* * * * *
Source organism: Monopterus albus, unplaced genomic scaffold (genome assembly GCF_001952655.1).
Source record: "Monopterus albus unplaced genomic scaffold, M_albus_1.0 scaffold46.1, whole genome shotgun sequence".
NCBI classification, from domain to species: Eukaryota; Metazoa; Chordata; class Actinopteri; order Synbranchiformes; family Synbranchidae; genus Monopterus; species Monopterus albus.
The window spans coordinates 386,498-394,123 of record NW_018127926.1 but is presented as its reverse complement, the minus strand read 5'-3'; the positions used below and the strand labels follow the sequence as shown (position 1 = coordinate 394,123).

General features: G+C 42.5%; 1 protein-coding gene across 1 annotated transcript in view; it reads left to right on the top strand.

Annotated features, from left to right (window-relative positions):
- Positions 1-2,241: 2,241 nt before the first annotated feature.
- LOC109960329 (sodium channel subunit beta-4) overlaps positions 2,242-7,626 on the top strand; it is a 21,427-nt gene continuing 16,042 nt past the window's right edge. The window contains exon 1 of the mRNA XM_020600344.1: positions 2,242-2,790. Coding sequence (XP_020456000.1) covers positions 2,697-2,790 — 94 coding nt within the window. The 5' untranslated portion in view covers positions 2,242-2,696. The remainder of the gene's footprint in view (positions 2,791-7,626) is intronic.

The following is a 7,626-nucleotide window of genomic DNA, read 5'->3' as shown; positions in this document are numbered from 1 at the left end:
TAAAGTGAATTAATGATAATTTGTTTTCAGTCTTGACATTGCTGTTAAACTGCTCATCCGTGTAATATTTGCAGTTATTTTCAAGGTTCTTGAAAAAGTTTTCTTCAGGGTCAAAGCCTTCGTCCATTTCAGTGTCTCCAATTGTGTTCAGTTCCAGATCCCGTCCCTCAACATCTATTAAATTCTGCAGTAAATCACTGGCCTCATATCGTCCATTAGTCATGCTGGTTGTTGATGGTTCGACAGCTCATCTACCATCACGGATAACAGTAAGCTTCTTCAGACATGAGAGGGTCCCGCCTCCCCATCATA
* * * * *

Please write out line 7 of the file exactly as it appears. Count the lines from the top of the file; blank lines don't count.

- Positions 1-2,241: 2,241 nt before the first annotated feature.